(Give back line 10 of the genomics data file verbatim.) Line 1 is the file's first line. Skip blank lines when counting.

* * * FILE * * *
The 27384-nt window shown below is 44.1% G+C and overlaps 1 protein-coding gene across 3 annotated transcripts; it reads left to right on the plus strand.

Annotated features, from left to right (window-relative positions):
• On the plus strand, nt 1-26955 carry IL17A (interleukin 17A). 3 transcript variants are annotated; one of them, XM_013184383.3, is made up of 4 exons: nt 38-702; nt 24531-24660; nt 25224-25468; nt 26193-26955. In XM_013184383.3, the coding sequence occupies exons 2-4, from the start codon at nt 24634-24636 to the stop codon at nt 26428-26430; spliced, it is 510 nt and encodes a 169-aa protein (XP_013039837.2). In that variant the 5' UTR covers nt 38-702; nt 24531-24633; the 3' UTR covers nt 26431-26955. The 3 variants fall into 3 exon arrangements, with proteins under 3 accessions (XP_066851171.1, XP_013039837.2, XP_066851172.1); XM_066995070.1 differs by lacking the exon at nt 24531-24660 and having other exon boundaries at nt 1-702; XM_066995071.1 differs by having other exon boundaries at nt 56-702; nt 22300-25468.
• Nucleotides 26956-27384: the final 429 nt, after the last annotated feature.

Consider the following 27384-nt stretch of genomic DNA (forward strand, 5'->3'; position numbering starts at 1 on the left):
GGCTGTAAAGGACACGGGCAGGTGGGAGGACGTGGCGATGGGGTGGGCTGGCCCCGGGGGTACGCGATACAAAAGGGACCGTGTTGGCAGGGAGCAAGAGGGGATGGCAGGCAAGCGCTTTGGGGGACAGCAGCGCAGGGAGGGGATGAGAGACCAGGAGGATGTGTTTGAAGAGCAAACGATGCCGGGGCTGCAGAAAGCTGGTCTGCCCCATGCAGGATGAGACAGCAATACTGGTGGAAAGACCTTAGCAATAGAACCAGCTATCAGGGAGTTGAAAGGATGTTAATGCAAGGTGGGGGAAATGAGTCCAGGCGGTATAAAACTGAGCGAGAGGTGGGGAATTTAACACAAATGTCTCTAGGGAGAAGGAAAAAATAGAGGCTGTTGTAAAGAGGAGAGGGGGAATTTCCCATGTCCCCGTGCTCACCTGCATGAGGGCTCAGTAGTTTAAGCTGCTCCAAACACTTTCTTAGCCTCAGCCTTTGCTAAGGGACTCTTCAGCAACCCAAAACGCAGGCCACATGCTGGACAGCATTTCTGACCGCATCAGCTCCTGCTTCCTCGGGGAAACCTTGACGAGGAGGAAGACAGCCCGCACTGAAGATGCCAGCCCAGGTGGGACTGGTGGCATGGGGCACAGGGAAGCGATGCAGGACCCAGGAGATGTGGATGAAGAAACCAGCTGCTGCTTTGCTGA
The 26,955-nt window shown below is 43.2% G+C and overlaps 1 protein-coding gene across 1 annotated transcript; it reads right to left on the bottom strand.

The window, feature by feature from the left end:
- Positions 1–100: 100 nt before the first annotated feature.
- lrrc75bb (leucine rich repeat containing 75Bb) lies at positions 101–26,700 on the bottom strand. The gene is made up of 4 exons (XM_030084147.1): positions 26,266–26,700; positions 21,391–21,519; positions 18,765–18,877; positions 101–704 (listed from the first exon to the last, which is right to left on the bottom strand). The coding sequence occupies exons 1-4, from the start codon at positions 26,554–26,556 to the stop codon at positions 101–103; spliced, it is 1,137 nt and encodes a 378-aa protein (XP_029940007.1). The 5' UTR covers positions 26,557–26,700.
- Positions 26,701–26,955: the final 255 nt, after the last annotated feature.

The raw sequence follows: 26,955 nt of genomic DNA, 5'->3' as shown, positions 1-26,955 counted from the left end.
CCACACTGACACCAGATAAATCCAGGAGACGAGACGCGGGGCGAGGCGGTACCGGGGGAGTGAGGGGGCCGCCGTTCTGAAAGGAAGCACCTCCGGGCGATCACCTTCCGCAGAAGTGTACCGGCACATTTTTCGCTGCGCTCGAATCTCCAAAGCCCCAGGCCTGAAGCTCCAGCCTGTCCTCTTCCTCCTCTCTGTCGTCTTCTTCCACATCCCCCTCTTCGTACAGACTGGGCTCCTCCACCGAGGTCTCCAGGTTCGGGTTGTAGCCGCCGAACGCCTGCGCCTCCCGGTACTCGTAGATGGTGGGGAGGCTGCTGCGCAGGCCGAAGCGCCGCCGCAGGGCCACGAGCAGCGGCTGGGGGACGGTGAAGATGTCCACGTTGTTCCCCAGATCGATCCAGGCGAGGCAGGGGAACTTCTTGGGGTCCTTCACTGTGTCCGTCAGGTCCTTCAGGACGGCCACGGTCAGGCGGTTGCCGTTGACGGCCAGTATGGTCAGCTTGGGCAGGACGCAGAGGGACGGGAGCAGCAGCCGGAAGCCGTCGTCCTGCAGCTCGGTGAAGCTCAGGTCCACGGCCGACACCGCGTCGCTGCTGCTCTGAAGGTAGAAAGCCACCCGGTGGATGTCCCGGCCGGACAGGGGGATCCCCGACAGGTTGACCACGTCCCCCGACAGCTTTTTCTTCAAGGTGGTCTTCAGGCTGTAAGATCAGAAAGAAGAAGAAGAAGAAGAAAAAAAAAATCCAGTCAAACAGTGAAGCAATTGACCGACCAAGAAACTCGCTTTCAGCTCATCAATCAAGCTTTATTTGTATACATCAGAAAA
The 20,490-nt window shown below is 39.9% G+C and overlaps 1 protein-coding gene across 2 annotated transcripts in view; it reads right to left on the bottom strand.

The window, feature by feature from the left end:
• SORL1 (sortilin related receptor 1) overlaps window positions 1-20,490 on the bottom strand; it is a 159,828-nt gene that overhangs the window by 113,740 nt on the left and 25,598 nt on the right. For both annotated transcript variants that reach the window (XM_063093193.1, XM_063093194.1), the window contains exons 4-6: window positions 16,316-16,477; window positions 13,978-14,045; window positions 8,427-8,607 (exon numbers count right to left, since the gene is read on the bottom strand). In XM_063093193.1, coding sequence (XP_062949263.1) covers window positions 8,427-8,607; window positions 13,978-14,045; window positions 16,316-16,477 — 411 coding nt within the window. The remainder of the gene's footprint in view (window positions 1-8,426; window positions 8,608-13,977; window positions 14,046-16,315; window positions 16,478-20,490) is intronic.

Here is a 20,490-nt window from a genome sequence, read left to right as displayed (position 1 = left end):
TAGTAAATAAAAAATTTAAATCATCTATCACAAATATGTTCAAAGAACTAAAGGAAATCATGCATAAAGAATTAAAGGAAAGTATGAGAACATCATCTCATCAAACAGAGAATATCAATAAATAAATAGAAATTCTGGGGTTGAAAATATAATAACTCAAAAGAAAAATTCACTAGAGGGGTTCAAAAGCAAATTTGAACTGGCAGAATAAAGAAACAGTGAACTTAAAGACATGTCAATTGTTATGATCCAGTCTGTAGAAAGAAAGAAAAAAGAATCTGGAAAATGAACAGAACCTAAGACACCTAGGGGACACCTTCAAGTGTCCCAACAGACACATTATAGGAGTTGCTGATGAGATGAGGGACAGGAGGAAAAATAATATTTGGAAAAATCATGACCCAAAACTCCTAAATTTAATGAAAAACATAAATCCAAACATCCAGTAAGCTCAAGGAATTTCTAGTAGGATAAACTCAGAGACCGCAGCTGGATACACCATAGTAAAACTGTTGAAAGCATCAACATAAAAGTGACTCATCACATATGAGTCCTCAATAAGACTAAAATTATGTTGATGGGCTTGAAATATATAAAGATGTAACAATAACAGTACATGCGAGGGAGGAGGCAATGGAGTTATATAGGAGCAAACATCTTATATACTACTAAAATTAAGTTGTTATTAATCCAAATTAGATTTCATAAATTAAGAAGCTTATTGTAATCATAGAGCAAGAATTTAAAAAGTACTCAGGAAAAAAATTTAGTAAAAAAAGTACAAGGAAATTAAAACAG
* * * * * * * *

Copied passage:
- lrrc75bb (leucine rich repeat containing 75Bb) lies at positions 101–26,700 on the bottom strand. The gene is made up of 4 exons (XM_030084147.1): positions 26,266–26,700; positions 21,391–21,519; positions 18,765–18,877; positions 101–704 (listed from the first exon to the last, which is right to left on the bottom strand). The coding sequence occupies exons 1-4, from the start codon at positions 26,554–26,556 to the stop codon at positions 101–103; spliced, it is 1,137 nt and encodes a 378-aa protein (XP_029940007.1). The 5' UTR covers positions 26,557–26,700.